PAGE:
I am thankful for...enough water left to share with our neighbors
From the kitchen...pumpkin bread and precious hard-boiled eggs (thanks to our friends who came last week), lots of fruit smoothies to keep us cool
I am reading...the "Just As You Remember Them" Nancy Drew books from Applewood Press that we bought Sarah for her birthday (and some sweet friends mailed them). They are the originals from the 1930's, and I'm reading them with the big girls.
I am hoping...to have a little more strength and energy soon.
On my mind...the lack of communication we've had with our friends and family during our stay in Marulaon. Aaron and I are both vividly dreaming of people back in the States and grieving the ability to keep in touch. We feel so isolated.
Noticing that...the ants in the house haven't been quite so bad this time
Pondering these words..."A frantic stream of words flows from us because we are in a constant process of adjusting our public image. We fear so deeply what we think other people see in us that we talk in order to straighten out their understanding....Silence is one of the deepest Disciplines of the Spirit simply because it puts the stopper on all self-justification. One of the fruits of silence is the freedom to let God be our justifier. We don't need to straighten others out." -- Richard Foster
I am hearing...the wind chimes furiously clanging on the front porch
Around the house...a great National Geographic map of Russia and the independent States of the former Soviet Union with lots of pictures and a timeline, very ripe bananas waiting to be made into banana cake to be shared with our neighbors
One of my favorite things...Katherine spontaneously telling me, "Mama, you have pretty brown eyes!" I don't have brown eyes, but she does, and she has heard me tell her many times that I think she has pretty brown eyes.
A few plans for the rest of the week...beginning my new very small garden in the bush with Eileen, Aaron going with Hensi to get water from Pavuvu (the biggest island in the Russells) tomorrow, Wednesday is Election Day, & a picture dictionary workshop here in Marulaon next weekend
Here is a picture thought I am sharing with you...Katherine and her favorite baby in the village, Delcia
Sunday, August 01
Because some of the youths from Isabel were sleeping in a temporary shelter right next to the bell, the catechist rang in fewer times and more softly this morning. Church started a few minutes after seven, and the building and grounds were even more full than last night. When we arrived at the part of the service for the ordination, the new priest stood at the back of the church with his family. A group of men and then a group of women all dressed in traditional garb led way singing and dancing up the aisle of the church. It was beautiful. I almost cried to see this special way of life preserved and celebrated on such a precious day.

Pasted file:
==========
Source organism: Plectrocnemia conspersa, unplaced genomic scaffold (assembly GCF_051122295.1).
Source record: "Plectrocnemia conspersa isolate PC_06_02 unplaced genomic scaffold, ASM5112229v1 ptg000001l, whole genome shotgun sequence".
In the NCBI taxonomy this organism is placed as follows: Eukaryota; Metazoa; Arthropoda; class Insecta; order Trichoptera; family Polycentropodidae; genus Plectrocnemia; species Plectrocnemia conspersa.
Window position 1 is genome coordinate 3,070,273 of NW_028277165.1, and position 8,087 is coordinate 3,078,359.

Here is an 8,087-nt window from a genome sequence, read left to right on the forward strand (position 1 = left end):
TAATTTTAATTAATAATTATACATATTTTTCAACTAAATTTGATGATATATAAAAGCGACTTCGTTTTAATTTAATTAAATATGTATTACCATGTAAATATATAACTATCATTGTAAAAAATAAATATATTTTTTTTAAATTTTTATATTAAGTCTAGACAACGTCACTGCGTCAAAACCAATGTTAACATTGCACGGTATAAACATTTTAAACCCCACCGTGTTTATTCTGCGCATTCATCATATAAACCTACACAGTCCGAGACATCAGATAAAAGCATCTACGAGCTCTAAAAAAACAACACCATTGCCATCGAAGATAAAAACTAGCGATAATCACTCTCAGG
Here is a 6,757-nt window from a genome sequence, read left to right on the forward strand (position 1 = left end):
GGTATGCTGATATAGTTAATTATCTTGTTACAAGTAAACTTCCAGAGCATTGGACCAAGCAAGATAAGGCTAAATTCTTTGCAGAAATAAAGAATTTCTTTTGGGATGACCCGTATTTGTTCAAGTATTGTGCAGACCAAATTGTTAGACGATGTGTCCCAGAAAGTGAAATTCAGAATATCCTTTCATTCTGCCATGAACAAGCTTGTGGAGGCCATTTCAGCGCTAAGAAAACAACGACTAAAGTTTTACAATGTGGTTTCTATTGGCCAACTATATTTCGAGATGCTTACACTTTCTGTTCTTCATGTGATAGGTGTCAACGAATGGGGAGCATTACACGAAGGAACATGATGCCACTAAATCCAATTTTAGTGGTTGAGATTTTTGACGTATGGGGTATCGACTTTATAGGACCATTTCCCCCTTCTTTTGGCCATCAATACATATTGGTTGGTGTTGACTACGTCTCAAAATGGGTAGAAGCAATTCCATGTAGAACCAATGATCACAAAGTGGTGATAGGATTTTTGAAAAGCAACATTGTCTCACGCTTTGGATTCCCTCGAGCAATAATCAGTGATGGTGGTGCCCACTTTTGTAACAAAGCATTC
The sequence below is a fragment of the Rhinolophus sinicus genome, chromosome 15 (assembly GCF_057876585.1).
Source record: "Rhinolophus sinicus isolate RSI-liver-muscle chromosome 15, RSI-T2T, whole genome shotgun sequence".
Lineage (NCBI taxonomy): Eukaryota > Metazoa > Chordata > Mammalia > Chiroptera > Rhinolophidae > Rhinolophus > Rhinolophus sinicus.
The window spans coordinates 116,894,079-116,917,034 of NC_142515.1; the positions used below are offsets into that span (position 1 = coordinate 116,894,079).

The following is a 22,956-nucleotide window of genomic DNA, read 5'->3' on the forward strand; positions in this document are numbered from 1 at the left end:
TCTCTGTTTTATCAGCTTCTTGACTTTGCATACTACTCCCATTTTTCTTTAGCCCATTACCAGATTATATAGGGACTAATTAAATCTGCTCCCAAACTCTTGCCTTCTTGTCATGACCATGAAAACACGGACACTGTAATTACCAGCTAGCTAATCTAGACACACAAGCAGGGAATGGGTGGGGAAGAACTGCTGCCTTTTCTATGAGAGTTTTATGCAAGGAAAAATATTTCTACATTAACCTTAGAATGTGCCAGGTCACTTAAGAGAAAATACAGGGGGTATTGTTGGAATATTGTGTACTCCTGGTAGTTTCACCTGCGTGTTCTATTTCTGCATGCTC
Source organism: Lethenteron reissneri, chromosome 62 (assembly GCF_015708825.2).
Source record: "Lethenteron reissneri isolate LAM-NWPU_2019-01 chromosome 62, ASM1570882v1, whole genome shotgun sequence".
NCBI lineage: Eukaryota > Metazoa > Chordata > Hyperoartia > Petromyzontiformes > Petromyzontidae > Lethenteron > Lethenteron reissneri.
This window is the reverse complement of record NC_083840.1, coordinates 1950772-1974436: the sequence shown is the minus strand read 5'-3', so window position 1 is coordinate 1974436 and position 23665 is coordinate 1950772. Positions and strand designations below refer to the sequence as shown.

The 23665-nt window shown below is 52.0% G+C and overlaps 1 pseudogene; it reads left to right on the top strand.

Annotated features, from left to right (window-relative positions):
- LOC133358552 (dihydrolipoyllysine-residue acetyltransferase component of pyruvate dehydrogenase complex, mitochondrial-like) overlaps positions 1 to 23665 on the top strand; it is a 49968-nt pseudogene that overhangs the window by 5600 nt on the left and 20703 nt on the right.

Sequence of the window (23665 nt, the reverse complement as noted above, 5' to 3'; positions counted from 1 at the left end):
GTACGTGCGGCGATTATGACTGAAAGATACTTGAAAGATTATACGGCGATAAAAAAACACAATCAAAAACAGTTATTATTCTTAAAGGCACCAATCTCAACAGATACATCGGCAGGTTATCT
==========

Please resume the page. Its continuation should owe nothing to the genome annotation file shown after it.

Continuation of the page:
After the church service, we all gathered for "dinner on the grounds". The bishop and his entourage got to sit under a covered shelter and feasted on fish and shellfish, tinned meat, rice, leo (beetlenut) every special food the Lavukaleve could offer. Everybody else (including our family) sat on the ground or on tree stumps and got lelenga. Somebody actually brought a pig's head, and I was told that it was rubbish. That didn't stop some of the kids from fighting over the pork as soon as the "amen" was uttered. Within 30 seconds, our tables were emptied of food as everybody grabbed whatever they could. Since it has been so windy, nobody has been able to go out and fish. Our neighbors don't like to eat lelenga "dry" (without fish). I saw Pogo without any food, so I offered her my parcel of lelenga, but she turned me down because there was no fish!
After the feasting began the program with hours of dancing, speeches, singing, and gift giving. Aaron stayed down with the festivities while the kids and I went back to the house. Everybody was thirsty, and the only place to get water was our tank. We had a steady stream of visitors from villages all across the Russells, and we just kept praying that God would make the water last like the widow's oil. Finally, Ezekiel and Eileen each individually came up to the house and asked me to monitor the rain tank. Ezekiel said that people though we had another tank in the house, so they weren't being careful with the water and it was being wasted. So I sat down by the rain tank for several hours and showed people how to use the funnel to fill up their water bottles. I tried to stay out of the sun, but I ended up a little pink.
This was the first time I have felt anything but pleasant thoughts for our neighbors. People were cutting through our fences and stepping on my tomatoes, spitting red beetle-nut all over my ground, wasting my water, I really had to pray for God to give me love for our neighbors.
Saturday, July 31